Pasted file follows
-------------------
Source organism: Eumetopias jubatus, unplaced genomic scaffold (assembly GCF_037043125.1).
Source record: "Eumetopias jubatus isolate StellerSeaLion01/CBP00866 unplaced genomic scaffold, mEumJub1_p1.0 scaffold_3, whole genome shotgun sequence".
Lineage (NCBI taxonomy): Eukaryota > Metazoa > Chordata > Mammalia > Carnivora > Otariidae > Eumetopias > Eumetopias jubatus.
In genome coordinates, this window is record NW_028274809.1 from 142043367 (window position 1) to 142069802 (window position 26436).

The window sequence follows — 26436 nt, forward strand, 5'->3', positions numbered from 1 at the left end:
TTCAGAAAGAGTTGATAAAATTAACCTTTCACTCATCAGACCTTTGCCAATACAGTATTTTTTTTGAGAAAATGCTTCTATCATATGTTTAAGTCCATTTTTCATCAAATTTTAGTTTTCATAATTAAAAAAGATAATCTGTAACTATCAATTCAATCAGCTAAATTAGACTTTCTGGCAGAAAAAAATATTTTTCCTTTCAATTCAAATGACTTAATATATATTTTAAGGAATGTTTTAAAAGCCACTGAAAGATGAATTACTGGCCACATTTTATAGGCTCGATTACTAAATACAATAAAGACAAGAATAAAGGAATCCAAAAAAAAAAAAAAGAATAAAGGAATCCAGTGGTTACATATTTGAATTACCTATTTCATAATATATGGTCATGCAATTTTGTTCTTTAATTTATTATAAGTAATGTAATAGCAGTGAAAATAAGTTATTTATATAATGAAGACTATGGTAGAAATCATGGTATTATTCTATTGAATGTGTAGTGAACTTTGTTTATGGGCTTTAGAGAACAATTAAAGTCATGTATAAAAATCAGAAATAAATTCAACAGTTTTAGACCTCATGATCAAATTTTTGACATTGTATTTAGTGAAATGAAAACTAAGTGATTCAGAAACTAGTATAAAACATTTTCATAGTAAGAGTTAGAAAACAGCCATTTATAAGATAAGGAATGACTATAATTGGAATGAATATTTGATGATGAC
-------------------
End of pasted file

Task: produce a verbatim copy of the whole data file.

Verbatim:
Source organism: Eumetopias jubatus, unplaced genomic scaffold (assembly GCF_037043125.1).
Source record: "Eumetopias jubatus isolate StellerSeaLion01/CBP00866 unplaced genomic scaffold, mEumJub1_p1.0 scaffold_3, whole genome shotgun sequence".
Lineage (NCBI taxonomy): Eukaryota > Metazoa > Chordata > Mammalia > Carnivora > Otariidae > Eumetopias > Eumetopias jubatus.
In genome coordinates, this window is record NW_028274809.1 from 142043367 (window position 1) to 142069802 (window position 26436).

The window sequence follows — 26436 nt, forward strand, 5'->3', positions numbered from 1 at the left end:
TTCAGAAAGAGTTGATAAAATTAACCTTTCACTCATCAGACCTTTGCCAATACAGTATTTTTTTTGAGAAAATGCTTCTATCATATGTTTAAGTCCATTTTTCATCAAATTTTAGTTTTCATAATTAAAAAAGATAATCTGTAACTATCAATTCAATCAGCTAAATTAGACTTTCTGGCAGAAAAAAATATTTTTCCTTTCAATTCAAATGACTTAATATATATTTTAAGGAATGTTTTAAAAGCCACTGAAAGATGAATTACTGGCCACATTTTATAGGCTCGATTACTAAATACAATAAAGACAAGAATAAAGGAATCCAAAAAAAAAAAAAAGAATAAAGGAATCCAGTGGTTACATATTTGAATTACCTATTTCATAATATATGGTCATGCAATTTTGTTCTTTAATTTATTATAAGTAATGTAATAGCAGTGAAAATAAGTTATTTATATAATGAAGACTATGGTAGAAATCATGGTATTATTCTATTGAATGTGTAGTGAACTTTGTTTATGGGCTTTAGAGAACAATTAAAGTCATGTATAAAAATCAGAAATAAATTCAACAGTTTTAGACCTCATGATCAAATTTTTGACATTGTATTTAGTGAAATGAAAACTAAGTGATTCAGAAACTAGTATAAAACATTTTCATAGTAAGAGTTAGAAAACAGCCATTTATAAGATAAGGAATGACTATAATTGGAATGAATATTTGATGATGAC